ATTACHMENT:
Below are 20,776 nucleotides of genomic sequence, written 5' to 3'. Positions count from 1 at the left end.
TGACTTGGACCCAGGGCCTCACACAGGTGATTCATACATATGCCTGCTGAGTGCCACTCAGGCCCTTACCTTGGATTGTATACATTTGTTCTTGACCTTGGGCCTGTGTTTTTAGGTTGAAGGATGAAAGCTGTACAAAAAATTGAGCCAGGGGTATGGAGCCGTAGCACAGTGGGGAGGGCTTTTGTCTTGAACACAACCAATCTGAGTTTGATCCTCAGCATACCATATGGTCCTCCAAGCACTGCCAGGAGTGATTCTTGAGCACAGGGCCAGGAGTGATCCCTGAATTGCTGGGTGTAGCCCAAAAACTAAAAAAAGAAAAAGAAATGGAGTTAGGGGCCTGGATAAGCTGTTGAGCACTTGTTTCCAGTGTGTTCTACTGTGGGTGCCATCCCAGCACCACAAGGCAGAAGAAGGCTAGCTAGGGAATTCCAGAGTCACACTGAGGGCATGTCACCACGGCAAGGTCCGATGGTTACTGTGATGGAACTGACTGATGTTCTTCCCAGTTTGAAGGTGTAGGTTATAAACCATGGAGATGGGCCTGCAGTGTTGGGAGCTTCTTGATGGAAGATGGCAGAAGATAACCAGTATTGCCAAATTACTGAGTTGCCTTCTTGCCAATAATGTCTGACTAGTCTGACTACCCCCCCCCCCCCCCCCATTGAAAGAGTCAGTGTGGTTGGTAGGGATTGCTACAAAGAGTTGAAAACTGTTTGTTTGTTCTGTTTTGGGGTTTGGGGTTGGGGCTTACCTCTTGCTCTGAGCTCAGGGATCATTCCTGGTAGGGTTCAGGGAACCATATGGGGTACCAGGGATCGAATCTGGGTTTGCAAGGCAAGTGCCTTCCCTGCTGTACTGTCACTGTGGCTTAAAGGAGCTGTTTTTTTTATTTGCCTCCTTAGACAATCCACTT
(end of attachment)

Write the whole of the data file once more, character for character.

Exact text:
Below are 20,776 nucleotides of genomic sequence, written 5' to 3'. Positions count from 1 at the left end.
TGACTTGGACCCAGGGCCTCACACAGGTGATTCATACATATGCCTGCTGAGTGCCACTCAGGCCCTTACCTTGGATTGTATACATTTGTTCTTGACCTTGGGCCTGTGTTTTTAGGTTGAAGGATGAAAGCTGTACAAAAAATTGAGCCAGGGGTATGGAGCCGTAGCACAGTGGGGAGGGCTTTTGTCTTGAACACAACCAATCTGAGTTTGATCCTCAGCATACCATATGGTCCTCCAAGCACTGCCAGGAGTGATTCTTGAGCACAGGGCCAGGAGTGATCCCTGAATTGCTGGGTGTAGCCCAAAAACTAAAAAAAGAAAAAGAAATGGAGTTAGGGGCCTGGATAAGCTGTTGAGCACTTGTTTCCAGTGTGTTCTACTGTGGGTGCCATCCCAGCACCACAAGGCAGAAGAAGGCTAGCTAGGGAATTCCAGAGTCACACTGAGGGCATGTCACCACGGCAAGGTCCGATGGTTACTGTGATGGAACTGACTGATGTTCTTCCCAGTTTGAAGGTGTAGGTTATAAACCATGGAGATGGGCCTGCAGTGTTGGGAGCTTCTTGATGGAAGATGGCAGAAGATAACCAGTATTGCCAAATTACTGAGTTGCCTTCTTGCCAATAATGTCTGACTAGTCTGACTACCCCCCCCCCCCCCCCCATTGAAAGAGTCAGTGTGGTTGGTAGGGATTGCTACAAAGAGTTGAAAACTGTTTGTTTGTTCTGTTTTGGGGTTTGGGGTTGGGGCTTACCTCTTGCTCTGAGCTCAGGGATCATTCCTGGTAGGGTTCAGGGAACCATATGGGGTACCAGGGATCGAATCTGGGTTTGCAAGGCAAGTGCCTTCCCTGCTGTACTGTCACTGTGGCTTAAAGGAGCTGTTTTTTTTATTTGCCTCCTTAGACAATCCACTT